Kinsman our clouds are usually negatively charged. Net full of electrons and the ground surface are positively charged. Protons.
Check it out here:
Lightning happens when the potential difference between the clouds and the grounds becomes too large. Once the voltage reaches a critical strength (~300,000 Volt/Metre), the atmosphere(Ionized) can no longer act as an electrical insulator. First, a stepped leader is created at the base of the cloud which is a channel through which electrons in the cloud can travel to the ground. But while moving towards the ground, it searches for the most efficient(minimum electrical resistance) route possible. It does so by traveling 50-100 meters at a time then stopping for about 50 microseconds, then traveling another 50-100 meters. In this process it also branches out looking for the best route. As the stepped leader gets close to the ground, a positively charged traveling spark is initiated on some tall object (trees, towers etc) on the ground. The traveling spark moves upward and eventually connects with the stepped leader. Once the stepped leader and the traveling spark have connected, then electrons from the cloud can flow to the ground, and positive charges can flow from the ground to the cloud. This is known as return stroke. But this flow unlike the flow from up has a well defined shortest route now. This massive flow of electrical current occurring during the return stroke combined with the rate at which it occurs (measured in microseconds) rapidly superheats the completed leader channel, forming a highly electrically-conductive plasma channel. The core temperature of the plasma during the return stroke may exceed 50,000 K, which makes it shine so bright.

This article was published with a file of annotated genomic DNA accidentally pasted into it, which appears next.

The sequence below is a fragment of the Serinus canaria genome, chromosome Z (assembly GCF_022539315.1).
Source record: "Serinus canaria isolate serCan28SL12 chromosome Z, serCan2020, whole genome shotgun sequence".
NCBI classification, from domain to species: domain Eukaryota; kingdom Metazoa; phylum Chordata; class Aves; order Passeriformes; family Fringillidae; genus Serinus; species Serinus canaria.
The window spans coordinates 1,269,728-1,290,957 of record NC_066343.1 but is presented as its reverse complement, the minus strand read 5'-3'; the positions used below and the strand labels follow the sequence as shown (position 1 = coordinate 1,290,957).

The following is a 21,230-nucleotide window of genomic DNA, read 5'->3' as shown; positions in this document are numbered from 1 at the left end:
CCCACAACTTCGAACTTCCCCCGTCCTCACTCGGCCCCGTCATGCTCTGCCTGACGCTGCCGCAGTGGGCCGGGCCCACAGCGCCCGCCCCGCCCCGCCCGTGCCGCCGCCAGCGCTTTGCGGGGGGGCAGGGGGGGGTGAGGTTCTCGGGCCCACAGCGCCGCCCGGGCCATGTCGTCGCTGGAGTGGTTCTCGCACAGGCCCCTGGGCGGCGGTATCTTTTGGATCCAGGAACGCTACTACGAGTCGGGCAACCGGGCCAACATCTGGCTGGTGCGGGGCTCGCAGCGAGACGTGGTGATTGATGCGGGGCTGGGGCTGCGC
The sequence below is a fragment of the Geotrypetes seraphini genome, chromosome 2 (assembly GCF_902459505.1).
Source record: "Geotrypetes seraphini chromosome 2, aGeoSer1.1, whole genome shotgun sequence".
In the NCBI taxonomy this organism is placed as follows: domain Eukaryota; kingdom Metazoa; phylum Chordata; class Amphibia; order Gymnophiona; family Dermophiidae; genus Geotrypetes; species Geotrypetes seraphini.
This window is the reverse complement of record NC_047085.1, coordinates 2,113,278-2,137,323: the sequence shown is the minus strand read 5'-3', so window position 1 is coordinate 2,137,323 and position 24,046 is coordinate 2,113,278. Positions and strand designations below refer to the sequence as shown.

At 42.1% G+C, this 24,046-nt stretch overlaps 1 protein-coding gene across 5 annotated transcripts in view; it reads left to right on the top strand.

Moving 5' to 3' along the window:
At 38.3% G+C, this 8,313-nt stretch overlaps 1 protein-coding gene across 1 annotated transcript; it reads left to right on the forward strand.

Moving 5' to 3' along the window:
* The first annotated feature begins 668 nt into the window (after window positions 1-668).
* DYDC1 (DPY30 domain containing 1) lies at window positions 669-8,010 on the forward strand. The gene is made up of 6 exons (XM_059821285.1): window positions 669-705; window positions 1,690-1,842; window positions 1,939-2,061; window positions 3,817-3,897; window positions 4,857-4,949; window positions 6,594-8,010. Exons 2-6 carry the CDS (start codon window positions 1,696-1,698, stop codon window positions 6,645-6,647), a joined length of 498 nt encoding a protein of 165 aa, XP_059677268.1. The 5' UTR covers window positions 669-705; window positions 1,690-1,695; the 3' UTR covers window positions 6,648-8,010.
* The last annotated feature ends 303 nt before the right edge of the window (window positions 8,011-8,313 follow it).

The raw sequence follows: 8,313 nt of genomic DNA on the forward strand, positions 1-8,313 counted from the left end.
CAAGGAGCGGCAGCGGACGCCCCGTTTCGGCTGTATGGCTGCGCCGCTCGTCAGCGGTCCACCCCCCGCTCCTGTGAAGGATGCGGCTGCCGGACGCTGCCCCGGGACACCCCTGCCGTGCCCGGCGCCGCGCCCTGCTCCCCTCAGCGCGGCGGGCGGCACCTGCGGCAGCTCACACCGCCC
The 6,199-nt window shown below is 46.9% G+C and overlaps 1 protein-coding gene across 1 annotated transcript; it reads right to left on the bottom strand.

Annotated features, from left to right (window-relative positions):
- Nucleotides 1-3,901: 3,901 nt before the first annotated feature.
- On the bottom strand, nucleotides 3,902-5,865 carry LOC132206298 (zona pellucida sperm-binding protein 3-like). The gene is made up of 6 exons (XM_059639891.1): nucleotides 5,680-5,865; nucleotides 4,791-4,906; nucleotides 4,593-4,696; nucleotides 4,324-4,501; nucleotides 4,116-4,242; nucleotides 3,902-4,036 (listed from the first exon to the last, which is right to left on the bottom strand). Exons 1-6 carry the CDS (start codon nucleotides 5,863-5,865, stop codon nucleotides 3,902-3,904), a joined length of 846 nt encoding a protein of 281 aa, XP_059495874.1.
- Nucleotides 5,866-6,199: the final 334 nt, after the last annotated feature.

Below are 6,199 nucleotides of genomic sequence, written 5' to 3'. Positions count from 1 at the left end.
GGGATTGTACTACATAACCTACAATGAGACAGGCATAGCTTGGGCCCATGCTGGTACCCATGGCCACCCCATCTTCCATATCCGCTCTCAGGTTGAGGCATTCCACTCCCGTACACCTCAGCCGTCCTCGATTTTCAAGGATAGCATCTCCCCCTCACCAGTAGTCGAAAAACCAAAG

In your image above as well, you can see a lot of time is lost in looking for the route, whereas the return stroke just runs through the well defined channel and hence is much faster